As the moon waxes and wanes it not only controls the earth’s tidal waters but seems to affect some human mood swings, hence the term lunatic for people with symptoms of unstable emotions and erratic behaviour (from luna, Latin for moon).
In ancient Babylon the moon and sun were believed to be gods to be feared and worshipped. Genesis chapter 1 was their Creator’s published antidote to such heresy. And David, perhaps while minding his father’s sheep some moonlit nights, praised the Creator on his stringed instrument:
‘When I look at the heavens, the work of your fingers,
the moon and the stars, which you have set in place,
what is man that you … care for him? …
You have given him dominion over the works of your hands’ (Psalm 8:3-4).
Hence, the human ability and right to achieve the wonder of space travel.
While visiting Christian friends in Belfast over that memorable Christmas when earthlings first orbited the moon, we were thrilled to hear an astronaut read Genesis chapter 1. However, Madelyn Murray O’Hare, the renowned opponent of religion, engaged NASA in a legal battle for broadcasting that Bible reading worldwide. For her, it would seem, scientific technology is the god to be worshipped!
Now, although everyone knows Neil Armstrong’s a small step for me; a gigantic step for mankind sentence, few of us realise that, in fact, it had been preceded by the first words ever to be read aloud on the surface of the moon, inside the lunar module, when Buzz Aldrin had recited those sayings of Jesus, the moon’s Creator:
‘I am the vine; you are the branches. Whosoever abides in me … bears much fruit, for apart from me you can do nothing’ (John 15:5),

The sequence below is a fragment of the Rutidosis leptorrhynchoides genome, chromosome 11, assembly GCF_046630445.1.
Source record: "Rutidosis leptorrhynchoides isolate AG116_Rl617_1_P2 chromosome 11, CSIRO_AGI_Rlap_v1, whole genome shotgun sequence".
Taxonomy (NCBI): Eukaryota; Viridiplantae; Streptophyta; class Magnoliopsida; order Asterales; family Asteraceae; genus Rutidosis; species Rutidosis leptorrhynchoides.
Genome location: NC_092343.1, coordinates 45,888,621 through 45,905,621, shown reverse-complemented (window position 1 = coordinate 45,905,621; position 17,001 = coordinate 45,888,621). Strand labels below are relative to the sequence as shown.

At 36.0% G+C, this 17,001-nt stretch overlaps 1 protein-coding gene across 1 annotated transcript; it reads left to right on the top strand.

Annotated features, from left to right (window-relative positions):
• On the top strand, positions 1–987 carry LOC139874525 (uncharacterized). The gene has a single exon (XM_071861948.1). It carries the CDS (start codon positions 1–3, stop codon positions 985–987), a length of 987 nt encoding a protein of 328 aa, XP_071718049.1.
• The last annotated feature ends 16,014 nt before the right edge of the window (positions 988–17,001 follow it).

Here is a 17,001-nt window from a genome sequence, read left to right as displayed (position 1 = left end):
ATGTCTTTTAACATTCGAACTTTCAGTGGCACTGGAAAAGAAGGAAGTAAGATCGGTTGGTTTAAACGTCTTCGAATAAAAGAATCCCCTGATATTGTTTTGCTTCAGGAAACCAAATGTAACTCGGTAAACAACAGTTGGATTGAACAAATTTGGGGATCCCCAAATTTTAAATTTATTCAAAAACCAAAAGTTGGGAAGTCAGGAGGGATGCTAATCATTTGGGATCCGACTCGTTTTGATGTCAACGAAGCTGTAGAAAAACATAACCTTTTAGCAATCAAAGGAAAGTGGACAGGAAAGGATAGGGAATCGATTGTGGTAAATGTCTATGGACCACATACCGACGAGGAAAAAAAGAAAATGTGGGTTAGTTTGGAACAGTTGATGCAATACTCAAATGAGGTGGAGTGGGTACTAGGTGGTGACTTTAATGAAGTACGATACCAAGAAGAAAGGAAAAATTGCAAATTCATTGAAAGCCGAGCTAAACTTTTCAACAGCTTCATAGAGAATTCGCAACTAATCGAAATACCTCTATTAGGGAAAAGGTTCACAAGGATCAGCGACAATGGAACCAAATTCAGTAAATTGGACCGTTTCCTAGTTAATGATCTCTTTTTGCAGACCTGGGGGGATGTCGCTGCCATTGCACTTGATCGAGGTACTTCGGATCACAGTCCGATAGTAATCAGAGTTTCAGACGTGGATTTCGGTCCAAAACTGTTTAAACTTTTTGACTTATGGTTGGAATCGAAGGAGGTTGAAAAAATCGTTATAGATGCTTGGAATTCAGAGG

as he took communion! Aldrin, an elder in a Presbyterian church in Texas, had brought with him a communion wafer and a small vial of communion wine, blessed by the minister of his church. (He was fascinated to watch the outpoured wine slowly and gracefully curl up the inside of the cup due to the moon’s one-sixth gravity!)
‘I gave thanks for the intelligence and spirit that had brought two young pilots to the Sea of Tranquillity. It was interesting for me to think: the very first liquid ever poured on the moon, and the very first food eaten there, were the communion elements.’
Think of that next time you share in the covenant meal with fellow believers, and whoop with joy at the ultimate prospect of those new heavens and new earth! The Saviour’s death accomplished far more than sorting out the problem of your personal sinful state and many sins committed – although that in itself is reason enough for your thankfulness.